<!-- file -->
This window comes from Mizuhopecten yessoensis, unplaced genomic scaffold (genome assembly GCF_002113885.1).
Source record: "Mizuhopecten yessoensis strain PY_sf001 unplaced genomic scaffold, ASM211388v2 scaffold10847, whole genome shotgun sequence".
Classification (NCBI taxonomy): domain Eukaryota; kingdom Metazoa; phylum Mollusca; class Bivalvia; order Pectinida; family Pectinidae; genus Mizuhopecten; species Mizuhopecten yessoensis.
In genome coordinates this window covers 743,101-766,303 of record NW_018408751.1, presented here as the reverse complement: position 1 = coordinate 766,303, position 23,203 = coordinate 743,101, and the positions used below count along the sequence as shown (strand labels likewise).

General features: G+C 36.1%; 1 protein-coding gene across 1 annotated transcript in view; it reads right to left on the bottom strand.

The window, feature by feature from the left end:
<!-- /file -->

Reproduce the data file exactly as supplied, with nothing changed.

This window comes from Mizuhopecten yessoensis, unplaced genomic scaffold (genome assembly GCF_002113885.1).
Source record: "Mizuhopecten yessoensis strain PY_sf001 unplaced genomic scaffold, ASM211388v2 scaffold10847, whole genome shotgun sequence".
Classification (NCBI taxonomy): domain Eukaryota; kingdom Metazoa; phylum Mollusca; class Bivalvia; order Pectinida; family Pectinidae; genus Mizuhopecten; species Mizuhopecten yessoensis.
In genome coordinates this window covers 743,101-766,303 of record NW_018408751.1, presented here as the reverse complement: position 1 = coordinate 766,303, position 23,203 = coordinate 743,101, and the positions used below count along the sequence as shown (strand labels likewise).

General features: G+C 36.1%; 1 protein-coding gene across 1 annotated transcript in view; it reads right to left on the bottom strand.

The window, feature by feature from the left end: